They used to say the internet would kill the high street. But the digital drive in retail marketing will, I believe, actually help bricks-and-mortar stores survive.
Even with the advances in digital marketing, nothing matches actually holding a product in your hand to get to know it, so the future of shops – even just showrooms – is secure.
E-commerce sales are expecting to rise by about a fifth in the next few years. But only around two per cent of visitors to fashion retail websites buy, compared with 13.9 per cent in shops, according to research by user experience analysts ContentSquare.
That puts physical stores at an advantage that it will take some time for internet retailers to overhaul, despite the travails of big high street names over the past six months.
Meanwhile, the digital retail marketing revolution can actually improve the in-store experience. Experts say that soon an artificial intelligence (AI) assistant will deal with queries on the shop floor, speaking not in a robotic drone, but with an emotional tone.
The AI’s sole focus would be on making sure the UX – the user experience – is flawless and plays to the “I want it now” agenda of the modern shopper.
A unique picture
These bots could build up a unique picture of each customer over time, a powerful digital marketing tool that tracks their online and mobile behaviour and uses it to enhance their UX with every visit.
Essentially, they could become a digital version of the woman behind the counter in your local corner shop, who knows you and how you shop even if you don’t know each other’s name.
But the insight the retail marketing data such an AI bot could hold on each shopper goes far beyond knowing your favourite brand of tea and whether you use skimmed or semi-skimmed milk.
Maintaining customer loyalty is key for any brand. But the popularity of what has become the go-to-guy for chains – the loyalty card – has diminished.
A study by Accenture in 2016 found six out of 10 loyalty programme members are inactive, while about the same number of members received offers that did not interest them.
People inside the industry know they have to make better use of the data they are harvesting from customers. Traditionally, they have done this by segmenting the market and singling out “personas” they can target.
Predict and react
But the way customers behave has changed, and retailers have to learn to be more reactive. While personas are still useful, they are working on AI that can predict and react to customer behaviour.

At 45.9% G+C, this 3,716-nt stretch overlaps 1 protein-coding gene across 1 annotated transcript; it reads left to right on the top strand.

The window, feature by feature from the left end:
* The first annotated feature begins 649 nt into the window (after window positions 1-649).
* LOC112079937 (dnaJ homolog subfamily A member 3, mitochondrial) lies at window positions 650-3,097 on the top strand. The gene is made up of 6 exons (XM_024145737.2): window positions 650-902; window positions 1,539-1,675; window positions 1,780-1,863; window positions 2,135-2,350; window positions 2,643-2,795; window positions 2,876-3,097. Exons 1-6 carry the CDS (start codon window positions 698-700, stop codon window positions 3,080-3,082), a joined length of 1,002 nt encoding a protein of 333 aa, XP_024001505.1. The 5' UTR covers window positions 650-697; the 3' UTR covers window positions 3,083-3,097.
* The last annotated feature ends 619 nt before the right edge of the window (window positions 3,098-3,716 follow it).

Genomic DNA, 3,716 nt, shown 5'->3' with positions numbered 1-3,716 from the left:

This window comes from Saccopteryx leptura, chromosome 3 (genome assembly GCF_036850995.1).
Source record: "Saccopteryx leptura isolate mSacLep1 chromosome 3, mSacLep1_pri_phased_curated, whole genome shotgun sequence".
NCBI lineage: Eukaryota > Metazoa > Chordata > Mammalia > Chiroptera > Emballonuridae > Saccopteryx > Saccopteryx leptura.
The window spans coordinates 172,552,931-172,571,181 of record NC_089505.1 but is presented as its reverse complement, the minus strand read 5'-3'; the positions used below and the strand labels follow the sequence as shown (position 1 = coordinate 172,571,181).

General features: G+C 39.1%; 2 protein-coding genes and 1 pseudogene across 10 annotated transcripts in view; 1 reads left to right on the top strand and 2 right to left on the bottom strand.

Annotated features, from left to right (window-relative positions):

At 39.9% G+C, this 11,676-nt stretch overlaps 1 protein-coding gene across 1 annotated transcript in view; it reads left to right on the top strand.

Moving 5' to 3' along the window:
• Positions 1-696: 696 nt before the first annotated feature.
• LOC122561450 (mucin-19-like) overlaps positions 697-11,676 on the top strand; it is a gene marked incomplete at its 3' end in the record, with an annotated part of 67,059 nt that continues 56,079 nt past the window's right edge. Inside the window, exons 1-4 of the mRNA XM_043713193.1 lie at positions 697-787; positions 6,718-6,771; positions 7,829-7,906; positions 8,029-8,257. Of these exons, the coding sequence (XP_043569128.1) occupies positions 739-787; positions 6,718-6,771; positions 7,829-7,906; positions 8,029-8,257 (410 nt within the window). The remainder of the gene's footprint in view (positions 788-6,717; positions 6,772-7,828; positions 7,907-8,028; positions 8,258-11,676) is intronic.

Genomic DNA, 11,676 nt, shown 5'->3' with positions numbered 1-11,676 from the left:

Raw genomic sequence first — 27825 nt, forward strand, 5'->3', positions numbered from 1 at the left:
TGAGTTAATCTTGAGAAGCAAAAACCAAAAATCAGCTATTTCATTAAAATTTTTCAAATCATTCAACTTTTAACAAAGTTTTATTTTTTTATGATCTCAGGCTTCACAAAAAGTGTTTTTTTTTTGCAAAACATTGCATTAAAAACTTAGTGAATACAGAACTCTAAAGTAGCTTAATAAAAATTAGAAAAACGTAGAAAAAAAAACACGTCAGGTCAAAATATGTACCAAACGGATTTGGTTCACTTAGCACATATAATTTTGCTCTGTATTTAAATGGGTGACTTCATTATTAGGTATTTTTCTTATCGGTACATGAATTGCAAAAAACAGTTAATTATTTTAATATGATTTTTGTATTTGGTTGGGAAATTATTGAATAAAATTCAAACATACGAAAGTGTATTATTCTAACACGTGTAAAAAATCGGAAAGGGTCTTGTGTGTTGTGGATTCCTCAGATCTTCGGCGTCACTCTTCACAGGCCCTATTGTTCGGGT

To do that, a retail marketing AI will need to know a lot more about their lifestyle, rather than focus on selling them something. That requires building an enduring relationship.
It will also aim to reduce the work customers have to do to get through to the buying process, while also fuelling their desire to spend.
This is why UX is so important. If it takes several visits to a site to conclude a purchase, your website has to give them what they want almost before they know they want it. A slick UX will keep them coming back, letting you learn more about your customers and fine-tuning an individualised retail marketing strategy.
This is where AI comes into its own and it’s particularly important as the internet, with its price comparison sites, has made customers promiscuous.
But as the success of Amazon Prime has demonstrated, being able to guarantee fast, efficient service also inspires loyalty. Customers will even pay more for the same product to be sure they get it sooner.
Voice search and augmented reality are other tools that are on the rise.
Amazon is leading the way in voice search and purchases with its Echo devices but there are still frustrations with voice AI’s ability to understand and correctly process information.
Its potential for seamless user experience leading all the way through to the transaction, with voice print identification finalising the purchase, is huge, however.
Augmented reality and virtual reality could both improve UX online and in-store retail marketing.
Augmented reality mirrors can overlay a computer version of an outfit on your physique without the need to enter the changing room. And VR headsets – as simple as a smartphone and a fold-up cardboard viewer – allow users to check out items in detail remotely.
There are also advances in China that could catch on in the West. There, shopping is woven seamlessly into messaging and social media apps.
Then there are the trials of frictionless shopping, where shoppers walk out without paying at the checkout as a mobile app takes care of payment.
But while we look to the future, remember that one of the current kings of convenience – mobile internet – is not the top digital retail performer.
While most web browsing is on mobile, ContentSquare found that 55 per cent of purchases were made on desktop. That could be because people perceive mobile purchases as less secure.
ContentSquare’s retail marketing analysis found desktop users take fewer visits to make a purchase than mobile browsers, and spend less time at the checkout.
No matter how your customer purchases or where they do it, never forget that they are at the centre of what your business is trying to achieve.
Always ask yourself what you want your customer to do and how you can make it easier for them to do it. When it comes down to it, the easiest way for your client is the best way for you.
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